One year later in Charlottesville: Outcry, state of emergency in the wake of anniversary rally

Published: 12th August 2018 10:47 AM  |   Last Updated: 12th August 2018 11:30 AM  

People fly into the air as a vehicle drives into a group of protesters demonstrating against a white nationalist rally in Charlottesville, Va., Saturday, Aug. 12, 2017. The nationalists were holding the rally to protest plans by the city of Charlottesville to remove a statue of Confederate Gen. Robert E. Lee. There were several hundred protesters marching in a long line when the car drove into a group of them.(Photo | AP)
People fly into the air as a vehicle drives into a group of protesters demonstrating against a white nationalist rally in Charlottesville, Va., Saturday, Aug. 12, 2017. (Photo | AP)
A vehicle reverses after driving into a group of protesters demonstrating against a white nationalist rally in Charlottesville, Va., Saturday, Aug. 12, 2017. The nationalists were holding the rally to protest plans by the city of Charlottesville to remove a statue of Confederate Gen. Robert E. Lee. There were several hundred protesters marching in a long line when the car drove into a group of them.|AP
The car reverses after driving into a group of protesters demonstrating against a white nationalist rally in Charlottesville, Va., Saturday, Aug. 12, 2017. There were several hundred protesters marching in a long line when the car drove into a group of them.|AP
The nationalists were holding the rally to protest plans by the city of Charlottesville to remove a statue of Confederate Gen. Robert E. Lee. Statue of Confederate Gen. Robert E. Lee (Photo | AP)
There has been no reset, no moment of national healing. One year after blaming “both sides” for violent clashes between white supremacists and counterprotesters, President Donald Trump stills flirts with racially tinged rhetoric and feels little blowback from Republican leaders or GOP voters when he does. In this Aug. 12, 2017, file photo, a counter demonstrator uses a lighted spray can against a white nationalist demonstrator at the entrance to Lee Park in Charlottesville, Va. (AP Photo/Steve Helber, File)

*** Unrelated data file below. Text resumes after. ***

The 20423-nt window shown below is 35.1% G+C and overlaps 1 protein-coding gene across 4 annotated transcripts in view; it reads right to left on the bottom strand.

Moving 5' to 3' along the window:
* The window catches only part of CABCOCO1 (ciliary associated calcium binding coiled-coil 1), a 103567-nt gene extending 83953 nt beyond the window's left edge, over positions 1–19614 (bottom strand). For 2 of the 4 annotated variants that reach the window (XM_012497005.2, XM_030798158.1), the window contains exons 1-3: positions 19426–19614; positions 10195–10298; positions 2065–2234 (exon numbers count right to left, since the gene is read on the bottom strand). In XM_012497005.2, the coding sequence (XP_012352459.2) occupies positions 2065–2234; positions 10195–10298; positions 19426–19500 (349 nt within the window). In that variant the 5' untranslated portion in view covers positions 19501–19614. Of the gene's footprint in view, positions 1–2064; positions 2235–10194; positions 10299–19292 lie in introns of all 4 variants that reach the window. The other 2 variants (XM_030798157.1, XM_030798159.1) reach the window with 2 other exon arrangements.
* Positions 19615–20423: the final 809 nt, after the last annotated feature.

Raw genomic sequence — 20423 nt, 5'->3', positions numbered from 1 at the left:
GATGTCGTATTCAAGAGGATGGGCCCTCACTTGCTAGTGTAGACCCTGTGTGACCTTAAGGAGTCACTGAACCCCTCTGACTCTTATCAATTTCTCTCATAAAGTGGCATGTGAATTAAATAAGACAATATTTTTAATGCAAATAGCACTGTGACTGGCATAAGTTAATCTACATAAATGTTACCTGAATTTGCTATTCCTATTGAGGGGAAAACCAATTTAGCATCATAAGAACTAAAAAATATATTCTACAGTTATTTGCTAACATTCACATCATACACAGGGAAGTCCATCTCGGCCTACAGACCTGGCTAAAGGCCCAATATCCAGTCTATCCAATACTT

Trump, resist, dissent, antifa, token
There has been no reset, no moment of national healing. One year after blaming “both sides” for violent clashes between white supremacists and counterprotesters, President Donald Trump stills flirts with racially tinged rhetoric and feels little blowback from Republican leaders or GOP voters when he does. In this Aug. 12, 2017, file photo, a counter demonstrator uses a lighted spray can against a white nationalist demonstrator at the entrance to Lee Park in Charlottesville, Va. (AP Photo/Steve Helber, File)
Demonstrators carry banners in front of the Rotunda on the campus of the University of Virginia during a rally for the anniversary of last year's Unite the Right rally in Charlottesville, Va., Saturday, Aug. 11, 2018. (AP Photo/Steve Helber)
In this Tuesday, Sept. 19, 2017 file photo, a fence with no trespassing signs has been installed around a covered statue of confederate Gen. Robert E. Lee located in Emancipation Park in Charlottesville, Va. On July 16, 2018, struggling over how to handle Confederate symbols, the Charlottesville City Council voted 4-1 to change the names of two parks yet again. The former Lee Park, renamed Emancipation Park, is now Market Street Park. The former Jackson Park, whose name was changed to Justice Park, is now Court Square Park. (Andrew Shurtleff/The Daily Progress via AP)
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A group of anti-fascist and Black Lives Matter demonstrators march on the campus of the University of Virginia after a rally to mark the anniversary of last year's Unite the Right rally in Charlottesville, Va., Saturday, Aug. 11, 2018. (AP Photo/Steve Helber)
Demonstrators listen to speakers on the campus of the University of Virginia in during a rally marking the anniversary of last year's Unite the Right rally in Charlottesville, Va., Saturday, Aug. 11, 2018. (AP Photo/Steve Helber)
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A protester confronts riot gear-clad police on the campus of the University of Virginia during a rally to mark the anniversary of last year's Unite the Right rally in Charlottesville, Va., Saturday, Aug. 11, 2018. (AP Photo/Steve Helber)
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University of Virginia graduate Clara Carlson, fixes her hair during an interview in the downtown area of Charlottesville, Va., Saturday, Aug. 11, 2018. Carlson says she feared for her life last year when a phalanx of young white men carrying torches and chanting racist and anti-Semitic slogans surrounded her and a group of her friends who were counterprotesting. (AP Photo/Steve Helber)
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State Police inspect bags as they lock down the downtown area in anticipation of the anniversary of last year's Unite the Right rally in Charlottesville, Va., Saturday, Aug. 11, 2018. The Governor has declared a state of emergency in Charlottesville. (AP Photo/Steve Helber)
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A State Police officer carries tear gas, a helmet and sidearm as he patrols Market street in anticipation of the anniversary of last year's Unite the Right rally in Charlottesville, Va., Saturday, Aug. 11, 2018. The area is under a state of emergency. (AP Photo/Steve Helber)
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State Police arrest a local resident, John Miska, in the locked down downtown area in Charlottesville, Va., Saturday, Aug. 11, 2018. Miska purchased razor blades, which are banned items, in a downtown drugstore.
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